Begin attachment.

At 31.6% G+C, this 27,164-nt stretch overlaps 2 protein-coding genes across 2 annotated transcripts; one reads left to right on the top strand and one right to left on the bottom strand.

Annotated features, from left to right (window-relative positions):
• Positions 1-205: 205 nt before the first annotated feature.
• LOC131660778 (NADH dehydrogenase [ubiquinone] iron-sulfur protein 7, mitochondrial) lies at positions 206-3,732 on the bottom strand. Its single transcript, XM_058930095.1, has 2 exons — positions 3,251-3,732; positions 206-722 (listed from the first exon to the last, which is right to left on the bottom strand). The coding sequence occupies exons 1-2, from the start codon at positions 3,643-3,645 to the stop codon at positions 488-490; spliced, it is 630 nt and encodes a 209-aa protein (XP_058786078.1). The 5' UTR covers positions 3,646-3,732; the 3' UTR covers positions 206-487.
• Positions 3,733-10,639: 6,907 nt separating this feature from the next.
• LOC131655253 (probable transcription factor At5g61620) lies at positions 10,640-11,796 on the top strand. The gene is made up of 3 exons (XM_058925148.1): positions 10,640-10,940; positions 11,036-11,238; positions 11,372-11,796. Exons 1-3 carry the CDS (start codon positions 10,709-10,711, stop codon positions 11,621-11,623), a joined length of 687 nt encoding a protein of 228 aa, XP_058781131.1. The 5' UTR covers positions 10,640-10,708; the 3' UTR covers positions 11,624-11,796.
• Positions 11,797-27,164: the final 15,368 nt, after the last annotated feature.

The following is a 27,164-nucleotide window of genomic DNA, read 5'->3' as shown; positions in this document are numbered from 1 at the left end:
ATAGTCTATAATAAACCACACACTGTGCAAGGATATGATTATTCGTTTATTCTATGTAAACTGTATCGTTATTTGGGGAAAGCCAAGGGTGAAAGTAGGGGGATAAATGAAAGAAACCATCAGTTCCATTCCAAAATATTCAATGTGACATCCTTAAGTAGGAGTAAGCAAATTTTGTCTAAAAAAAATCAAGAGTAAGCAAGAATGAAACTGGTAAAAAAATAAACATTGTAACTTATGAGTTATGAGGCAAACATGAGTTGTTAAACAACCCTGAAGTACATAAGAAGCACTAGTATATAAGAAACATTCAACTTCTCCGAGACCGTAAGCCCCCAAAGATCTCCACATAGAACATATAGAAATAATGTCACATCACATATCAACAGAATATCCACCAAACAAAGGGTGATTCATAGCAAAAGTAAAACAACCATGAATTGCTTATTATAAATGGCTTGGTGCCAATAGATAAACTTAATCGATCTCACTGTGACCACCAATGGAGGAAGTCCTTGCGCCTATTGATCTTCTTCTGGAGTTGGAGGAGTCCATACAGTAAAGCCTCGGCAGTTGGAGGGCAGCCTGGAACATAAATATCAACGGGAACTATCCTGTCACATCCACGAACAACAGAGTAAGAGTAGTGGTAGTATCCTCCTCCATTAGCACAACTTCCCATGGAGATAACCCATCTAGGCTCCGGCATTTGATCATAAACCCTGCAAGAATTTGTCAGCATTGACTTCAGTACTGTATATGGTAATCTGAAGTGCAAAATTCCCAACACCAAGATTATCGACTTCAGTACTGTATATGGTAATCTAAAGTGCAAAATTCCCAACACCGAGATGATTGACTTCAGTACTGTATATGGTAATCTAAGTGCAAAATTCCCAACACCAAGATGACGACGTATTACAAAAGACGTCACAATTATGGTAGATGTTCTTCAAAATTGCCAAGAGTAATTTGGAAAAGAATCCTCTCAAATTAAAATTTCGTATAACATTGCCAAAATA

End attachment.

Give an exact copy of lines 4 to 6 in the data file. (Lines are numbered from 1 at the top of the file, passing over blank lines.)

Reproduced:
• LOC131660778 (NADH dehydrogenase [ubiquinone] iron-sulfur protein 7, mitochondrial) lies at positions 206-3,732 on the bottom strand. Its single transcript, XM_058930095.1, has 2 exons — positions 3,251-3,732; positions 206-722 (listed from the first exon to the last, which is right to left on the bottom strand). The coding sequence occupies exons 1-2, from the start codon at positions 3,643-3,645 to the stop codon at positions 488-490; spliced, it is 630 nt and encodes a 209-aa protein (XP_058786078.1). The 5' UTR covers positions 3,646-3,732; the 3' UTR covers positions 206-487.
• Positions 3,733-10,639: 6,907 nt separating this feature from the next.
• LOC131655253 (probable transcription factor At5g61620) lies at positions 10,640-11,796 on the top strand. The gene is made up of 3 exons (XM_058925148.1): positions 10,640-10,940; positions 11,036-11,238; positions 11,372-11,796. Exons 1-3 carry the CDS (start codon positions 10,709-10,711, stop codon positions 11,621-11,623), a joined length of 687 nt encoding a protein of 228 aa, XP_058781131.1. The 5' UTR covers positions 10,640-10,708; the 3' UTR covers positions 11,624-11,796.